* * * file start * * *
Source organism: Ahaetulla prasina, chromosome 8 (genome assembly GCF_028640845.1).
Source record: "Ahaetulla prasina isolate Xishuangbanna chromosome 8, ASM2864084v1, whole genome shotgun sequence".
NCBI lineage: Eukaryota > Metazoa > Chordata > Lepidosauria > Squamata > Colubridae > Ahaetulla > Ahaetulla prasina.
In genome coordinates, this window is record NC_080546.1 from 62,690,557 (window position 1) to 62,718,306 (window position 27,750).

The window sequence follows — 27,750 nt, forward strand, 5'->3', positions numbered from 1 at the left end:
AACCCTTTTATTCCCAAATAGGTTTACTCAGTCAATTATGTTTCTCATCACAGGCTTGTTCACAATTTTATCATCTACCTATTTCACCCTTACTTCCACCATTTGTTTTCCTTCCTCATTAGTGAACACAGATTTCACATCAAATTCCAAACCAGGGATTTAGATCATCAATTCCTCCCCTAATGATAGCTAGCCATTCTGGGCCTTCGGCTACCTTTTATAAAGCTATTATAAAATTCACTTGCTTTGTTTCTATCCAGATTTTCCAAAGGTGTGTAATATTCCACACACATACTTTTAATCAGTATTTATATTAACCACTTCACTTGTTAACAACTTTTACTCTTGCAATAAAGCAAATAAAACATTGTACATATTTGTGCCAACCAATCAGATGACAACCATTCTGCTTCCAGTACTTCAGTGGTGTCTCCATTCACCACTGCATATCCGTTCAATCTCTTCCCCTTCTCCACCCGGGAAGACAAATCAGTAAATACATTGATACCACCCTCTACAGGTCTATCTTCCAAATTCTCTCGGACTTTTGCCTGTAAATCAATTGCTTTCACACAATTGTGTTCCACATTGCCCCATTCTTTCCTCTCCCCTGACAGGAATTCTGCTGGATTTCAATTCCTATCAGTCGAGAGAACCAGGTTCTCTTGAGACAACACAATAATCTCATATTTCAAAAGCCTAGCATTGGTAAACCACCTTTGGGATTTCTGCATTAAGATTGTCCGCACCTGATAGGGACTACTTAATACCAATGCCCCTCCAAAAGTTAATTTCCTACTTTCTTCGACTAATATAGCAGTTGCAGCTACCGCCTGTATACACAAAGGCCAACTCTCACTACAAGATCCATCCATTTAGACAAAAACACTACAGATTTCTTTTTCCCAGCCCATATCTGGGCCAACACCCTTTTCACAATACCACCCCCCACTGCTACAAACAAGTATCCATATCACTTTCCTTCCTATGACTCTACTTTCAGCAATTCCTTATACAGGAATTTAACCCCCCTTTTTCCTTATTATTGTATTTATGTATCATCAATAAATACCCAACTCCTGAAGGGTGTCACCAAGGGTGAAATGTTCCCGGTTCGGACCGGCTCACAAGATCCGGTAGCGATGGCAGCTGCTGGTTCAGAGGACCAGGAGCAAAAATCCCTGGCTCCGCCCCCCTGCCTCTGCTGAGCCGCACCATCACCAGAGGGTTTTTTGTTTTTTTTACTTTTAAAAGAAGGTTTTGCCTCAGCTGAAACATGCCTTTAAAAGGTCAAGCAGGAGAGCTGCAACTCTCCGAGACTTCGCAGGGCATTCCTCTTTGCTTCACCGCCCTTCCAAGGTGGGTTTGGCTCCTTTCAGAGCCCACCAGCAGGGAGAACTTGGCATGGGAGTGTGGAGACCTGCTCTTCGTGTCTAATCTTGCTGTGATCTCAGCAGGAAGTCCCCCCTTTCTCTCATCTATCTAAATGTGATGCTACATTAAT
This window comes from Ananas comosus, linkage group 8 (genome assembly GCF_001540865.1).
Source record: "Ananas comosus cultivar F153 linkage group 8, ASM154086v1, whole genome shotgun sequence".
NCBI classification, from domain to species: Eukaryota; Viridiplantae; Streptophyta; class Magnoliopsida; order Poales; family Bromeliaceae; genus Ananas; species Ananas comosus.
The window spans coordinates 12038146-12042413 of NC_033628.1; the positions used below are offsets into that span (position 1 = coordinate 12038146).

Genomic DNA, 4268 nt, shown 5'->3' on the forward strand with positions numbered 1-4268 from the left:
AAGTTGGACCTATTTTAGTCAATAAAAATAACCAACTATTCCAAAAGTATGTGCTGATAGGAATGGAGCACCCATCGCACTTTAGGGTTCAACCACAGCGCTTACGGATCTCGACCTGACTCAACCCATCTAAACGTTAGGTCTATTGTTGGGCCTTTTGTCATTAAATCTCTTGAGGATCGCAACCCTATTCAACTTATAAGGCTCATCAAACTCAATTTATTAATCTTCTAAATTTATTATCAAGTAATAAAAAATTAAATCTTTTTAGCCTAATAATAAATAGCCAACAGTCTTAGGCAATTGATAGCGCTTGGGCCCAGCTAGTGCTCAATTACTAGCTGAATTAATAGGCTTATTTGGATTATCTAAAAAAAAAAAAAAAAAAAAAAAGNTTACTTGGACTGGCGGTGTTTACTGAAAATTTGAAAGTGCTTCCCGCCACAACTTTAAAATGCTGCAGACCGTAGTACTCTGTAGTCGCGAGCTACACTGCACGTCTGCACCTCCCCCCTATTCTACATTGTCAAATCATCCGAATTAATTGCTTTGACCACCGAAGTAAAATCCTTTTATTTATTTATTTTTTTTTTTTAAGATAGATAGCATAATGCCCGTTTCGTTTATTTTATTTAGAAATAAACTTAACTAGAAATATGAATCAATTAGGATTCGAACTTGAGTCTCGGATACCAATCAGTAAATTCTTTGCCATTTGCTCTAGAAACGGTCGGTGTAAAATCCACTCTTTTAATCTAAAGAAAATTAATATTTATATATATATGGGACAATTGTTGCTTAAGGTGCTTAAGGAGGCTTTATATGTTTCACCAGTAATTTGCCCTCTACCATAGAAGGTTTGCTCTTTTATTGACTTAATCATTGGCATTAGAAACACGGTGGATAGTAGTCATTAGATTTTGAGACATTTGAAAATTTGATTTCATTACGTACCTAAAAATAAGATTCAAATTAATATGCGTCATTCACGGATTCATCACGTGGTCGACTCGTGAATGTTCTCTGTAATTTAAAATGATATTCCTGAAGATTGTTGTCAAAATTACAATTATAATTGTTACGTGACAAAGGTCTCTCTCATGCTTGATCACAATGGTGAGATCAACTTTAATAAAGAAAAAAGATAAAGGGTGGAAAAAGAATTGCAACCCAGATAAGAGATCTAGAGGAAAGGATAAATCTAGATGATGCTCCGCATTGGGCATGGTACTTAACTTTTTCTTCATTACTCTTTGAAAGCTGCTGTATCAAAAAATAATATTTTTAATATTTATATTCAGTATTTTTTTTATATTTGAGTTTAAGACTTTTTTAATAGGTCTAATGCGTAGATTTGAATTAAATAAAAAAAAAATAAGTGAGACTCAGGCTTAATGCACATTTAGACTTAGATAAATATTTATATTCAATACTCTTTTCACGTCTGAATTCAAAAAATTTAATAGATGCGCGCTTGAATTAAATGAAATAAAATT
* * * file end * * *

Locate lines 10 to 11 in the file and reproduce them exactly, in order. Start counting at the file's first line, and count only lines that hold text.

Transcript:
The window spans coordinates 12038146-12042413 of NC_033628.1; the positions used below are offsets into that span (position 1 = coordinate 12038146).

Genomic DNA, 4268 nt, shown 5'->3' on the forward strand with positions numbered 1-4268 from the left: